Discontinuity, disruption and digitalisation

Cisco Live spotlights ways to tackle the common issues organisations face as they transform for the digital era

Use discontinuity as an opportunity to move forward, create something new, reimagine our communities, and change our organisations

Miyuki Suzuki, Cisco

“The world we live in doesn’t move in a linear fashion, a step change is occurring constantly in terms of people’s views of the world,” says Miyuki Suzuki, president, Asia Pacific, Japan and Greater China at Cisco.

This “discontinuity”, she cites, can be daunting and unnerving as it can lead to a raft of disruptions.

“People’s values are changing,” she points out. Today, it is all about the shared economy, optimising assets and on demand experiences.

Airbnb, for instance, changed the face of hospitality and property rentals because of a change in our values.

“Strangers sleep on our beds, eat in our kitchens, and we are okay with that,” says Suzuki, in her keynote at this week’s Cisco Live in Melbourne.

This discontinuity, she adds, has created disruption, and there are now 2.2 million homes on Airbnb with 90 million users in 34,000 cities.

The car industry is another sector being impacted by this discontinuity.

My generation, the baby boomers, cared about owning a luxury car, she says.

Our children’s generation don’t want to own a car. They think it is wasteful as it sits in a garage 95 per cent of the time.

Whereas, with autonomous vehicles, your car can be picking up paying passengers, while you are sitting at work or at home.

Miyuki Suzuki
Miyuki Suzuki

“Business models are being disrupted everyday,” she continues.  

“Companies, communities and businesses have to evolve to keep pace,” says Suzuki.

But rather than being unfazed, Suzuki says she sees discontinuity “as an opportunity to move forward, create something new, reimagine our communities, and change our organisations.”

She cites the experience of Kyoto, which has around 80 million visitors a year.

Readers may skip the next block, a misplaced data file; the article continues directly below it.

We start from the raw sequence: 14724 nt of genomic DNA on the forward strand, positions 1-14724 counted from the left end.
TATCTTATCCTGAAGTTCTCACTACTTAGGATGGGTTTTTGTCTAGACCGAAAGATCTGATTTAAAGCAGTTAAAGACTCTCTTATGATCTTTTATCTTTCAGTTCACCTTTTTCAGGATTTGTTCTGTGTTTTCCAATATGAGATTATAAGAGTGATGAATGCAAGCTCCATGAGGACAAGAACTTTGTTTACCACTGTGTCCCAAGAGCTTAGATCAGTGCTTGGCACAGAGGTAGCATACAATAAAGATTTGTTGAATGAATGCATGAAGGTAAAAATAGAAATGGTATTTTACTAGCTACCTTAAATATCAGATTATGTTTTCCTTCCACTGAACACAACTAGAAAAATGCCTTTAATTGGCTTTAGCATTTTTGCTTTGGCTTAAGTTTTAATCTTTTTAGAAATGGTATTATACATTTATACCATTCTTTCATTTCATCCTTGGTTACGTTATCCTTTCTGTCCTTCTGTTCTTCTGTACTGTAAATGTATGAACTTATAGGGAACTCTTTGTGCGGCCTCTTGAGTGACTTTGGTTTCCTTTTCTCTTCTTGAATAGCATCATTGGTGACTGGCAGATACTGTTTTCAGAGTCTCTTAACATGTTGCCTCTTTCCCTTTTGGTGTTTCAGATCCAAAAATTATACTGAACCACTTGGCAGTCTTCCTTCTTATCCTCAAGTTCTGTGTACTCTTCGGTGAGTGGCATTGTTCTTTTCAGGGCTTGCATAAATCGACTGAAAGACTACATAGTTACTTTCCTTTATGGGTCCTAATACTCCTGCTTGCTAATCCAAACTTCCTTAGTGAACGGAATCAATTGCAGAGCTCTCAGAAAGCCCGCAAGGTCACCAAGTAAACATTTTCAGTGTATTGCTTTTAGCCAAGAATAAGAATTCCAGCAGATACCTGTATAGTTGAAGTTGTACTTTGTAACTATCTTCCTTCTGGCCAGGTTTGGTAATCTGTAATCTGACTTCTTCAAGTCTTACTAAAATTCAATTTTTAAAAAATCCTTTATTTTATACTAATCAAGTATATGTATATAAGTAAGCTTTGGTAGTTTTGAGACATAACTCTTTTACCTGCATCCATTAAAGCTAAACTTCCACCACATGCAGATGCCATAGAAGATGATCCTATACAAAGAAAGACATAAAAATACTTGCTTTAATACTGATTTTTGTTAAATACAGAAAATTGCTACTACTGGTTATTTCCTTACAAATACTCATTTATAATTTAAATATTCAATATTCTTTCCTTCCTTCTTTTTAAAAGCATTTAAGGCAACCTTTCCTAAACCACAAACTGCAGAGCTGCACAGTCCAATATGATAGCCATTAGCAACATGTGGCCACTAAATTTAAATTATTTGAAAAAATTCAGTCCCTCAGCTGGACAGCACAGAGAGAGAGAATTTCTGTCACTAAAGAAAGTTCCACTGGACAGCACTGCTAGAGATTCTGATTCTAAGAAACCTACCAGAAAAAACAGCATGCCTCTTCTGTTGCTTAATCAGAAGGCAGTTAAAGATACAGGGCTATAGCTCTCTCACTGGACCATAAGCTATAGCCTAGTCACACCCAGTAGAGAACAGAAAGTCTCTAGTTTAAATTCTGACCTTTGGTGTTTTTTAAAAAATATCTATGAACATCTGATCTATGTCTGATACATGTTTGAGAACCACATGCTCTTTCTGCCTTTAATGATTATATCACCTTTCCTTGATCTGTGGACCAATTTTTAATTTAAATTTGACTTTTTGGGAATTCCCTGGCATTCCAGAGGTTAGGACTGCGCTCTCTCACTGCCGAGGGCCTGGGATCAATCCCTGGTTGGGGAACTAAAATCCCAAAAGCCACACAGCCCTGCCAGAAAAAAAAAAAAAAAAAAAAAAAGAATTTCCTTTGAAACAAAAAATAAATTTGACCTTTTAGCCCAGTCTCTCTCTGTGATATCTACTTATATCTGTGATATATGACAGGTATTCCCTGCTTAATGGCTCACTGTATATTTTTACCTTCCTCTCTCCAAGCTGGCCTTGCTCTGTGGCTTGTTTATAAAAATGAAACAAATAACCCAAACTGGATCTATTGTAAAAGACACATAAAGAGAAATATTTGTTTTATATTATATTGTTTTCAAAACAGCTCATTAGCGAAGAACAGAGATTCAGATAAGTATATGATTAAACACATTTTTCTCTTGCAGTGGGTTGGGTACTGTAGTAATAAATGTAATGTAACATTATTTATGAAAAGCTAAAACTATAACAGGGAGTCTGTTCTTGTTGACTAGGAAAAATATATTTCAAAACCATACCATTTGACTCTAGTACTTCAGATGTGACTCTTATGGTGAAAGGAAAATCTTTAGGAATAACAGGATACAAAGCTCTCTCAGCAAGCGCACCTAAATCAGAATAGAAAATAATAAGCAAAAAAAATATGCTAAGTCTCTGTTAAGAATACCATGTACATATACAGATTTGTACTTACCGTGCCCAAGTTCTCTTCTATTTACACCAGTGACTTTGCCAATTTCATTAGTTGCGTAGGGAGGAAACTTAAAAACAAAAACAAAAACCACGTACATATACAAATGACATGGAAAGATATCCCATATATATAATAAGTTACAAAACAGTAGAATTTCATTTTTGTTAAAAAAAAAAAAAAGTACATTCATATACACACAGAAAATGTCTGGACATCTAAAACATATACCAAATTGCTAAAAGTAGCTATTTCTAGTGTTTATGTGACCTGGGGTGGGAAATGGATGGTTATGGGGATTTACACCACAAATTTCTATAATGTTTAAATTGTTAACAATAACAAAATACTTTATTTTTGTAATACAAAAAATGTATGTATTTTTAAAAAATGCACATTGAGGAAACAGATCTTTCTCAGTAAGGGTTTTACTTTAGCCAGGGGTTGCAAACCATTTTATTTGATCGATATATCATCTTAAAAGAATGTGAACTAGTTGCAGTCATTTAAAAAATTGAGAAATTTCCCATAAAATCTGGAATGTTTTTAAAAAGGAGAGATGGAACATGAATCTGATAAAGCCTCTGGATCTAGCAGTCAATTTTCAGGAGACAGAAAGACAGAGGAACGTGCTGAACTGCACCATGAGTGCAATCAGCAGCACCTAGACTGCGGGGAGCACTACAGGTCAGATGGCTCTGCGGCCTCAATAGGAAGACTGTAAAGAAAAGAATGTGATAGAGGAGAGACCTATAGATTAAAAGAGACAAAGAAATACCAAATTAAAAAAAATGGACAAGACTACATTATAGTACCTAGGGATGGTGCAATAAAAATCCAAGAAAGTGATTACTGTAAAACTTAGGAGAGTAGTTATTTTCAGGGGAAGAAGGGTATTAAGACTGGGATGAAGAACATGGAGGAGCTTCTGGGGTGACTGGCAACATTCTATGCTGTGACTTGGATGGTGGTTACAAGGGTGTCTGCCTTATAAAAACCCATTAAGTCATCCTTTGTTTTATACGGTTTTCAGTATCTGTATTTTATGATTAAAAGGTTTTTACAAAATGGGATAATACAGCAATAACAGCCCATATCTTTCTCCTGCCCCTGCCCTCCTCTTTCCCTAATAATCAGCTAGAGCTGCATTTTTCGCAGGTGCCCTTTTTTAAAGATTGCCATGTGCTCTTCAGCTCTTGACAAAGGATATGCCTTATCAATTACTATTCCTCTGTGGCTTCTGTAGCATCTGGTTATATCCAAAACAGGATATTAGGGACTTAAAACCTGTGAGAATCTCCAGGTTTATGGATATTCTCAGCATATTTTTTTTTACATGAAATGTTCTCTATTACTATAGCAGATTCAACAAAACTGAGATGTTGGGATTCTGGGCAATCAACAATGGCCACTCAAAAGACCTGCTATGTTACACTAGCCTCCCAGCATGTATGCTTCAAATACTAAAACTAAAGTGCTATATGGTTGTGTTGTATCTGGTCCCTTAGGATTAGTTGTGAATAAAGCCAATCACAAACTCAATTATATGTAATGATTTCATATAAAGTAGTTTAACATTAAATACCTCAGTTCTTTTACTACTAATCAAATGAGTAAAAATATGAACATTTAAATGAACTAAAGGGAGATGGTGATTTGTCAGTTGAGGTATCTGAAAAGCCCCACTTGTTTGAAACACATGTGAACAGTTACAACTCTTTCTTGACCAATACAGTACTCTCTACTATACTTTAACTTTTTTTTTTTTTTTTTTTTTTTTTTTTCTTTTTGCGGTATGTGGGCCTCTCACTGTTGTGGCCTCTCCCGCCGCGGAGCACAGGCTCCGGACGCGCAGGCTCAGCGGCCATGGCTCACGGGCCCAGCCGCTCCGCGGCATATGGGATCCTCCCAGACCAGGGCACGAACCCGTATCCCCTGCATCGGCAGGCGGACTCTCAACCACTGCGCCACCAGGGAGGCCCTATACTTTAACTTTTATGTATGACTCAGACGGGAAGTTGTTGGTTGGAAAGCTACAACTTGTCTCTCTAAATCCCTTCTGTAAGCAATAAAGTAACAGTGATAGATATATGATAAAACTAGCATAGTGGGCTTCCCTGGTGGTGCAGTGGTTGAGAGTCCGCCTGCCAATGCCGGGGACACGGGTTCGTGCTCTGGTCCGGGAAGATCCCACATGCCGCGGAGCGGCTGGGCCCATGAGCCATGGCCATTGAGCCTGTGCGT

As part of its evolution into a ‘smart city’, Kyoto developed an app that helps lead tourists to less congested attractions. Smart lights are turned on when needed, and special terminals with cameras are making city safer than ever before.

“The way we live, work and play is changing rapidly,” she says. “Let us turn that discontinuity into opportunity.”

Security amidst unprecedented possibilities

Irving Tan, senior vice president, operations at Cisco, echoes the key messages of Suzuki on how organisations can manage the accelerated pace of change around them.

“Our world is digital, it is a well and truly digital hyperconnected world,” he adds. “Half of the planet’s population is online. That pace is going to accelerate.”

He points out, however, that digitalisation is more than transforming manual processes and automating.

He asks, “how does it enable all of us to deliver different experiences? How does it enable us to disrupt or transform our business models?”

“We are living that transformation today,” he says.

Security has to be applied everywhere, built into your entire digitalisation foundation

Irving Tan, Cisco

He cites the case of WeChat which some people view as a social media platform. But it is also a pure digital bank, completely disrupting a well established institution. It supports one billion monthly users and processes more transactions than those of credit cards in China, he says.

He experienced this first-hand on a recent trip to China. He had dinner with Cisco executives, and wanted to pay with his credit card. He was told the restaurant takes only Alipay and WeChat.

He had to call a colleague to come over to pay for the meal using WeChat. All the time, he recalls, with amusement, the staff was eyeing them in case they leave without paying the bill.

“It shows how even traditional industries are being disrupted and transformed, and the scale and the speed at which this is happening.”

That disruption and speed is going to get faster, he says, with two changes in the horizon.

“The introduction of pervasive 5g networks and Wifi 6 will open unprecedented possibilities,” he states.

But as this happens, he says, organisations should take security as paramount.

“As we take advantage of the potential and possibilities of digitisation, we need to do that safely and securely,” he says.

Security has to be applied everywhere, built into your entire digitalisation foundation, he states.

“Being cybersafe is a responsibility of every single employee,” he says.

The winners of this new world are those that know how to manage security threats and at the same time leverage innovation to move ahead  gain advantage against their peers, he concludes.

The author attended the 2019 Cisco Live in Melbourne as a guest of Cisco

Cisco vice president for marketing Mark Phibbs with Irving Tan and Miyuki Suzuki at the 2019 Cisco Live in Melbourne
Cisco vice president for marketing Mark Phibbs with Irving Tan and Miyuki Suzuki at the 2019 Cisco Live in Melbourne


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Tags social networksanalyticsmillennialsalibabaAIdisruptiondigitisation5GWeChatSmart Cityshared economyIrving TanAlipayanalytics economydigital transformationcybersecuritydiscontinuityCisco Live Melbourne 2019Wifi 6Cisco Live 2019Miyuki Suzuki

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